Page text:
Ottawa city council has voted to replace a development charge bylaw from 2019 allowing the fees to rise between 11 and 12 per cent.

“The new bylaw enacted by Council today ensures that those benefitting from new growth within Ottawa are the ones paying for the initial capital costs needed to service it,” the city says.

Development charges are “fees charged by the municipality for the recovery of growth costs. … to build new infrastructure supporting growth, pay down existing debt for past growth works and avoid taxpayers paying for costs that serve growth,” the city says.

The charges pay for facilities, water delivery, roads, sewers, public transit, police, libraries, parks and recreation facilities, stormwater management and ambulance services.

The Development Charges Act requires municipalities to pass a new bylaw every five years, with the deadline for Ottawa being next week.

The city also faced pressure from the federal government. Housing Minister Sean Fraser says Ottawa wouldn’t qualify for the $6 billion infrastructure fund because it requires cities to freeze development charges as of Apr. 2.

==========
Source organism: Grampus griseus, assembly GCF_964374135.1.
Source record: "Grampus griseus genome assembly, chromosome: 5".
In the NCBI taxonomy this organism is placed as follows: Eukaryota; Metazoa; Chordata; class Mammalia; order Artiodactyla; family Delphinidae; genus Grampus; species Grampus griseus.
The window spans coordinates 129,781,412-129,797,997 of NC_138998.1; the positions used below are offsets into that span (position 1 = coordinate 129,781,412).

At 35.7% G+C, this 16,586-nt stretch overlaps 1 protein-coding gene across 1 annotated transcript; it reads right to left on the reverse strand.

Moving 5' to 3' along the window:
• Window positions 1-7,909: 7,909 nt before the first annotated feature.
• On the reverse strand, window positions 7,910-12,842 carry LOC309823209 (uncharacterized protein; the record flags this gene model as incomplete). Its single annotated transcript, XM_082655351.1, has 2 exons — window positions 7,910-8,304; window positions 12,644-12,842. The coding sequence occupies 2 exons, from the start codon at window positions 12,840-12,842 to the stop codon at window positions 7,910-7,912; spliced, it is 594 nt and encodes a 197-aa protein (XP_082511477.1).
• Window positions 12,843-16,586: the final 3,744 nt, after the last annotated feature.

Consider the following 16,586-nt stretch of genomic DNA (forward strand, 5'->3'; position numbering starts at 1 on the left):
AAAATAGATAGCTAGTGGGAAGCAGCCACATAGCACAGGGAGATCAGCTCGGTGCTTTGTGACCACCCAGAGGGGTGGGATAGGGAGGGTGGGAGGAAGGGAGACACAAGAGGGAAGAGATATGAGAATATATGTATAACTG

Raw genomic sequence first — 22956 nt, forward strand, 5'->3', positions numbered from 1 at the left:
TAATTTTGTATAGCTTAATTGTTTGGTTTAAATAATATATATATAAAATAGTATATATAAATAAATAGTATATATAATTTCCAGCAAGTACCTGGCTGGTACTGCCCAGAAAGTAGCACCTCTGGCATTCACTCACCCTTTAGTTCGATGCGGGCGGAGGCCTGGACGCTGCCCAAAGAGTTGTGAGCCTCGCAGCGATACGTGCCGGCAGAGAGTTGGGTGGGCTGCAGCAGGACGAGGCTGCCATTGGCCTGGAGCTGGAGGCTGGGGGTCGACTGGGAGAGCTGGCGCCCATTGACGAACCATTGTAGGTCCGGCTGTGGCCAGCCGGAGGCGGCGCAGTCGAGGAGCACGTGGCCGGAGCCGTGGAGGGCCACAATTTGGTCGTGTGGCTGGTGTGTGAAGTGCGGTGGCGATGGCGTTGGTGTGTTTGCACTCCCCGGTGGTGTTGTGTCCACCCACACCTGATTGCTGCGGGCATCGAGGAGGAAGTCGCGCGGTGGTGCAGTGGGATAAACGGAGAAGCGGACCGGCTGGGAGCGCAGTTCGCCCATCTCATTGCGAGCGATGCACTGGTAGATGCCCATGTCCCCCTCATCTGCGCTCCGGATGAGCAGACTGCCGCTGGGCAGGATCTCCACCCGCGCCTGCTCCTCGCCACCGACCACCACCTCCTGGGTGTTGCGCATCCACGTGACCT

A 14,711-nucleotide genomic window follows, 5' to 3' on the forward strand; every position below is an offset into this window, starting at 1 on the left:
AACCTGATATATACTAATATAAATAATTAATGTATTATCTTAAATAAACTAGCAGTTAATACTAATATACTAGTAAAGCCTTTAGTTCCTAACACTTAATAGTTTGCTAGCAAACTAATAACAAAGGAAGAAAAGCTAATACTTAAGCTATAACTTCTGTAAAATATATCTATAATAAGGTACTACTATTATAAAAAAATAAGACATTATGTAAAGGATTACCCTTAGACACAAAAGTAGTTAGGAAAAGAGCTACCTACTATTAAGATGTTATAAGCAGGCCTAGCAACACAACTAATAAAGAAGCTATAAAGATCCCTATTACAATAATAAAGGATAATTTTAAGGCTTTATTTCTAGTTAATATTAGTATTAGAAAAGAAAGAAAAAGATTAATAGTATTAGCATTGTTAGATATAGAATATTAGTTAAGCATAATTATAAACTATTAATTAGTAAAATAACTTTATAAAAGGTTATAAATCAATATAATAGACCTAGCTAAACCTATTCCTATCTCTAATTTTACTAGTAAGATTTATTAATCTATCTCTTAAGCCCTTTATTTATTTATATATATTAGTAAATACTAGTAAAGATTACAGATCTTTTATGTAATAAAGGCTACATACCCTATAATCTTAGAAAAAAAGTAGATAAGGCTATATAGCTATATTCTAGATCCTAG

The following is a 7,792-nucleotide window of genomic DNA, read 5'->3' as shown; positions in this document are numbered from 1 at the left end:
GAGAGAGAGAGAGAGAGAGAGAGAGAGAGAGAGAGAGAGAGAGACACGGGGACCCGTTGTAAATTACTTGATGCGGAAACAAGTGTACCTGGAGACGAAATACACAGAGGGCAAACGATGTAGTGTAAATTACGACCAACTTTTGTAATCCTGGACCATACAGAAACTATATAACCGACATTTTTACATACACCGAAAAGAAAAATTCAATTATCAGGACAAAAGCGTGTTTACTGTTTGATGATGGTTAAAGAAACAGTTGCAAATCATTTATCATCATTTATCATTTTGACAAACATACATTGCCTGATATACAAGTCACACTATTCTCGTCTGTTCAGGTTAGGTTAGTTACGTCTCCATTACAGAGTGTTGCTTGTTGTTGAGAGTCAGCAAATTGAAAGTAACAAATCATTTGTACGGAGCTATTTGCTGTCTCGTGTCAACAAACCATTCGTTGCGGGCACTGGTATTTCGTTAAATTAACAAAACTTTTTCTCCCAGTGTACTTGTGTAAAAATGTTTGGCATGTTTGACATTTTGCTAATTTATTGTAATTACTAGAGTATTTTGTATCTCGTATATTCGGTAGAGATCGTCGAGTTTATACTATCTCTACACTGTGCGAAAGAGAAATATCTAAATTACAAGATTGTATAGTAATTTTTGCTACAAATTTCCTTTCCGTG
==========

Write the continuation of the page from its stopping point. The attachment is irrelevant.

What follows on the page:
Viv Chi, the interim general manager of planning, development and building services, told councillors freezing development charges would’ve cost the city $130 million in lost revenue.

“I think the idea of freezing development charges at this time is very challenging for us,” Mayor Mark Sutcliffe said after the council meeting.

The city’s current development charges make up five to six per cent of the cost of a new home. This has stayed consistent over the past 10 years, however, the price of homes has not.

In 2013, the average price of a new home in Ottawa was about $500,000. Last year, the average price was more than $1 million.

“Growth is not currently paying for growth,” said Somerset Ward Coun. Ariel Troster. “We need an entirely different model to fund municipalities.”

This sentiment was echoed by Capital Ward Coun. Shawn Menard who referred to the current plan as an “outdated model of taking up more and more farmland and keeping our addiction to roads.”

Stucliffe said that “a better structure is needed where we have other sources of revenue or more sustainable commitments from other levels of government so we know that we can tackle these challenges.”

While the motion was passed, the city still has a lot of work to do.

“Development charges do need siginfacnt reform to build the dense housing we say we need and to discourage expensive sprawl,” Menard said.

“If folks are serious about reducing development charges in a way that doesn’t come at the expense of taxpayers, the best way is to stop expanding the urban boundary.”

Rideau-Jock councillor David Brown was reluctant to support the bylaw and added that he believed the city was between a rock and a hard place with this bylaw.

“I think we need to look at how we’re driving growth in the rural part of the City of Ottawa and how we’re contributing to enlarging the tax base of the municipalities around us,” Brown said.